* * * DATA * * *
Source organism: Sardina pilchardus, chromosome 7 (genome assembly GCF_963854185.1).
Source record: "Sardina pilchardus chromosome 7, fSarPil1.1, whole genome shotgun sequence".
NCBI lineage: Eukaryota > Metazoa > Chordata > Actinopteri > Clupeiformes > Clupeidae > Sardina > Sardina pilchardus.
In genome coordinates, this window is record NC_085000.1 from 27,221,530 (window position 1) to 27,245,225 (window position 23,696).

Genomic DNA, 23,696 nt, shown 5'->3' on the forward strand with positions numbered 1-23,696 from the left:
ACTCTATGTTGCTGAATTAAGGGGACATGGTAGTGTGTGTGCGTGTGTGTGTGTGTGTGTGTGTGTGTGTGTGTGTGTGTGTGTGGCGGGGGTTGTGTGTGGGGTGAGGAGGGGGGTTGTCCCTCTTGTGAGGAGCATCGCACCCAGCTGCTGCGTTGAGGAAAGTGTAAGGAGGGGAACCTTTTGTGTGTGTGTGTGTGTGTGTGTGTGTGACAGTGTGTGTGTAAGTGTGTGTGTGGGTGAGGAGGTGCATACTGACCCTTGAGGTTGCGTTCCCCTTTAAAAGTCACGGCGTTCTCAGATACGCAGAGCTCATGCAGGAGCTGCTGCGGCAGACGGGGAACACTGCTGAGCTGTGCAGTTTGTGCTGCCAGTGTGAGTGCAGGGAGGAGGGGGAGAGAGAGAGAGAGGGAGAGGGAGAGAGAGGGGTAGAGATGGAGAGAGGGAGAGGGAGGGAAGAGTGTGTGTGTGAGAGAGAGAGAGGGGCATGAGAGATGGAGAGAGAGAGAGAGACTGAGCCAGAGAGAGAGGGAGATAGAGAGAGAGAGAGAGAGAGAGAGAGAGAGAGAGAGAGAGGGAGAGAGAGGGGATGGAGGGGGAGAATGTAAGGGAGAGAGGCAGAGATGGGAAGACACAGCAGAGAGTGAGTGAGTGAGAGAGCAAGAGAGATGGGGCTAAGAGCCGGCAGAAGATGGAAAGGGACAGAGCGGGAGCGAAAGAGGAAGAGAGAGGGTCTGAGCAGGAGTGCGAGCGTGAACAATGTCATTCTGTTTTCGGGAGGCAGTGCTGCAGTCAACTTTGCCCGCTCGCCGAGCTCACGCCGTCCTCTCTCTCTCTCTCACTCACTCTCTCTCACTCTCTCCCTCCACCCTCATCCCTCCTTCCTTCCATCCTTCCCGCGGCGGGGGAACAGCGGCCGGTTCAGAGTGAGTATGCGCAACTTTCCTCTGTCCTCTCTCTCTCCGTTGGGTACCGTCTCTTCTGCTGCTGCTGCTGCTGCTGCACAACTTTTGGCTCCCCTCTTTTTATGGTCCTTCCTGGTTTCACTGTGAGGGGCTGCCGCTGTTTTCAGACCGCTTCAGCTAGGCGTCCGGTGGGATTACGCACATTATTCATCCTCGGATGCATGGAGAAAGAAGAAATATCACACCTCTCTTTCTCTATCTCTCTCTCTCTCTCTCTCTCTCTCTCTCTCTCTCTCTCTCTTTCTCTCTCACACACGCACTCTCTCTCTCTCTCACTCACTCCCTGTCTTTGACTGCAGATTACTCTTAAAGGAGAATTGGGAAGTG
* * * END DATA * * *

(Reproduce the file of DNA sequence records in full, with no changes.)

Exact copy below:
Source organism: Sardina pilchardus, chromosome 7 (genome assembly GCF_963854185.1).
Source record: "Sardina pilchardus chromosome 7, fSarPil1.1, whole genome shotgun sequence".
NCBI lineage: Eukaryota > Metazoa > Chordata > Actinopteri > Clupeiformes > Clupeidae > Sardina > Sardina pilchardus.
In genome coordinates, this window is record NC_085000.1 from 27,221,530 (window position 1) to 27,245,225 (window position 23,696).

Genomic DNA, 23,696 nt, shown 5'->3' on the forward strand with positions numbered 1-23,696 from the left:
ACTCTATGTTGCTGAATTAAGGGGACATGGTAGTGTGTGTGCGTGTGTGTGTGTGTGTGTGTGTGTGTGTGTGTGTGTGTGTGTGGCGGGGGTTGTGTGTGGGGTGAGGAGGGGGGTTGTCCCTCTTGTGAGGAGCATCGCACCCAGCTGCTGCGTTGAGGAAAGTGTAAGGAGGGGAACCTTTTGTGTGTGTGTGTGTGTGTGTGTGTGTGACAGTGTGTGTGTAAGTGTGTGTGTGGGTGAGGAGGTGCATACTGACCCTTGAGGTTGCGTTCCCCTTTAAAAGTCACGGCGTTCTCAGATACGCAGAGCTCATGCAGGAGCTGCTGCGGCAGACGGGGAACACTGCTGAGCTGTGCAGTTTGTGCTGCCAGTGTGAGTGCAGGGAGGAGGGGGAGAGAGAGAGAGAGGGAGAGGGAGAGAGAGGGGTAGAGATGGAGAGAGGGAGAGGGAGGGAAGAGTGTGTGTGTGAGAGAGAGAGAGGGGCATGAGAGATGGAGAGAGAGAGAGAGACTGAGCCAGAGAGAGAGGGAGATAGAGAGAGAGAGAGAGAGAGAGAGAGAGAGAGAGAGAGAGGGAGAGAGAGGGGATGGAGGGGGAGAATGTAAGGGAGAGAGGCAGAGATGGGAAGACACAGCAGAGAGTGAGTGAGTGAGAGAGCAAGAGAGATGGGGCTAAGAGCCGGCAGAAGATGGAAAGGGACAGAGCGGGAGCGAAAGAGGAAGAGAGAGGGTCTGAGCAGGAGTGCGAGCGTGAACAATGTCATTCTGTTTTCGGGAGGCAGTGCTGCAGTCAACTTTGCCCGCTCGCCGAGCTCACGCCGTCCTCTCTCTCTCTCTCACTCACTCTCTCTCACTCTCTCCCTCCACCCTCATCCCTCCTTCCTTCCATCCTTCCCGCGGCGGGGGAACAGCGGCCGGTTCAGAGTGAGTATGCGCAACTTTCCTCTGTCCTCTCTCTCTCCGTTGGGTACCGTCTCTTCTGCTGCTGCTGCTGCTGCTGCACAACTTTTGGCTCCCCTCTTTTTATGGTCCTTCCTGGTTTCACTGTGAGGGGCTGCCGCTGTTTTCAGACCGCTTCAGCTAGGCGTCCGGTGGGATTACGCACATTATTCATCCTCGGATGCATGGAGAAAGAAGAAATATCACACCTCTCTTTCTCTATCTCTCTCTCTCTCTCTCTCTCTCTCTCTCTCTCTCTCTCTCTTTCTCTCTCACACACGCACTCTCTCTCTCTCTCACTCACTCCCTGTCTTTGACTGCAGATTACTCTTAAAGGAGAATTGGGAAGTG